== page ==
Between 1997 and 2000, FCI increased grain prices by 80 percent for below-poverty-line families, while the rates that above-poverty-line families had to pay doubled. But the prices were too high for the poor to afford, so the only result was that people bought less grain — and ate less. Instead of selling grain at a loss, the government wasn't selling it at all. The stocks mounted, increasing from some 18 million tons in 1998 to more than 50 million tons in 2003.
Over the past decade, the amount of grain purchased by below-poverty-line families has increased — mostly because states like Andhra Pradesh and Tamil Nadu have expanded coverage and offered additional subsidies over and above the FCI discount. But offtake at the above poverty line rate has remained low, even as market rates soared and states clamored for more, simply because the central government refused to sell, said Ghosh.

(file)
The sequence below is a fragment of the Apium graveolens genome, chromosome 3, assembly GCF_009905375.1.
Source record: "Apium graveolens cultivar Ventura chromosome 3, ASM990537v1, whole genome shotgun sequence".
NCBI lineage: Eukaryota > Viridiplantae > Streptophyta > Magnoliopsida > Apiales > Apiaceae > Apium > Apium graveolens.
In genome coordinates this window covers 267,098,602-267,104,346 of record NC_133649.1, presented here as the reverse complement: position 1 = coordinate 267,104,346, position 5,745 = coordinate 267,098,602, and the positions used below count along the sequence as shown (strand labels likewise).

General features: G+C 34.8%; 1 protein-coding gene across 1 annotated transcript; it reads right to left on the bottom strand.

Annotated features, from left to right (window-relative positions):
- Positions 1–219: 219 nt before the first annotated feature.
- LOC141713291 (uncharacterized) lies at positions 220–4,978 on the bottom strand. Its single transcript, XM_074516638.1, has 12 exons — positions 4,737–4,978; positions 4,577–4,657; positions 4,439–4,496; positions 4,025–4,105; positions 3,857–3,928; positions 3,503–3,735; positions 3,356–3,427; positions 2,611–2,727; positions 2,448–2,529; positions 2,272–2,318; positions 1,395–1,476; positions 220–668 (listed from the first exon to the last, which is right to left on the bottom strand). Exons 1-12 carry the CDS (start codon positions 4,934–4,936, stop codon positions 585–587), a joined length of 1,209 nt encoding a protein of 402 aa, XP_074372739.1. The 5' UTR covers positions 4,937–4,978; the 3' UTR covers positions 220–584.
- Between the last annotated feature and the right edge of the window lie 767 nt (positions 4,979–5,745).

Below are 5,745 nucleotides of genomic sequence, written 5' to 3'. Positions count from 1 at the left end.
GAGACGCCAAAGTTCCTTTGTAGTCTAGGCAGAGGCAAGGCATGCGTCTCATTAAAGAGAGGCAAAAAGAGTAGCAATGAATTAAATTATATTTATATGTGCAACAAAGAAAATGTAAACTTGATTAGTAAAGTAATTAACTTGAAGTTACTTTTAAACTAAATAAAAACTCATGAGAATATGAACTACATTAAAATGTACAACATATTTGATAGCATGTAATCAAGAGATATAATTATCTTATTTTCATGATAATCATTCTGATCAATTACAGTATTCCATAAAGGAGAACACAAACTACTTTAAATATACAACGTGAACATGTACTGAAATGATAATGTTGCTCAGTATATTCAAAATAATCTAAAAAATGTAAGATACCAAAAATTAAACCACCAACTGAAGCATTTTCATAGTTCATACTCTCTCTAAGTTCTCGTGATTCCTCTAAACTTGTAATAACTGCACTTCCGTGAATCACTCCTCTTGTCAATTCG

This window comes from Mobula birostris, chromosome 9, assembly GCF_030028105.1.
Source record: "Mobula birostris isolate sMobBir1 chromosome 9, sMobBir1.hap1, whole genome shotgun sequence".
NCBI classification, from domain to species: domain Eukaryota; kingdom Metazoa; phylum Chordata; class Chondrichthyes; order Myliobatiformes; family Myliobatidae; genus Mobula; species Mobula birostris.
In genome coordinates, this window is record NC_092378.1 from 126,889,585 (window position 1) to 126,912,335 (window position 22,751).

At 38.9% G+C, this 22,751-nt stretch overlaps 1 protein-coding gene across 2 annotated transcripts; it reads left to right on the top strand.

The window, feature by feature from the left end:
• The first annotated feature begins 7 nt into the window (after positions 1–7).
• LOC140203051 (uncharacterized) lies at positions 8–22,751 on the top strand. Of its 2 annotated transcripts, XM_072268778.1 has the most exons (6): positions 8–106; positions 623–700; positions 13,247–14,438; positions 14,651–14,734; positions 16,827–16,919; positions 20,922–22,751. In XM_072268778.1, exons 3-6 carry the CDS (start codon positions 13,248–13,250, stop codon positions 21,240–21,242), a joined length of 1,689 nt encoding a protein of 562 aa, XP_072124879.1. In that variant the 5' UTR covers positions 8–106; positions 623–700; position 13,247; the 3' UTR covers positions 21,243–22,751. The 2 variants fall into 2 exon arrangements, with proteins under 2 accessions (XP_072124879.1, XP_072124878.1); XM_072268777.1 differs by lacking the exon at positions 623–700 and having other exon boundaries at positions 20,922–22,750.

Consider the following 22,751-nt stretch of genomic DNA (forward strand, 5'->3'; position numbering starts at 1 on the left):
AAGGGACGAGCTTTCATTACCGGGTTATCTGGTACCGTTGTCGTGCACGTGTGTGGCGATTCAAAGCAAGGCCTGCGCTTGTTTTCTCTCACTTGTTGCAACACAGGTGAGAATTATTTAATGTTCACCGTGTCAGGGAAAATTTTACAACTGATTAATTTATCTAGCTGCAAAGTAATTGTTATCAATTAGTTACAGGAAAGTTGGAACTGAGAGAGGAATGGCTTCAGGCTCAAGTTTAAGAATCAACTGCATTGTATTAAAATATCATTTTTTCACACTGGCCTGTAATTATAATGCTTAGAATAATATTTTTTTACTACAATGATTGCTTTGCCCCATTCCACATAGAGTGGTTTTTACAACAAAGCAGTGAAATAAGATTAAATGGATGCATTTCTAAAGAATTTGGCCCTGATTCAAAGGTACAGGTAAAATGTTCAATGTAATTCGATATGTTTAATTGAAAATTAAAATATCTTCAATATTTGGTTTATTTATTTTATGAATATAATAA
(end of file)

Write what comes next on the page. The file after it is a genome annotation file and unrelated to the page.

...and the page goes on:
As a result, at last count the government had 82 million tons of grain in hand, hoarded for the emergency it never acknowledges has already arrived.
A cynic might well suggest that no real change is likely anytime soon. The proposed national food security bill aims to make the food distribution system work better by adding new enforcement mechanisms, as well as setting up soup kitchens, school meal programs and direct cash transfers to complement the existing subsidies.
But despite all the furor about its cost, the new and improved targeted system still relies on the broken method of trying to identify the poor – whose numbers rise and fall much more rapidly than the government can conduct economic surveys. It ignores evidence from the states that suggests universal subsidies work best.
And even after the expansion it will still cover a lot fewer people than the near universal food program India had until the 1990s.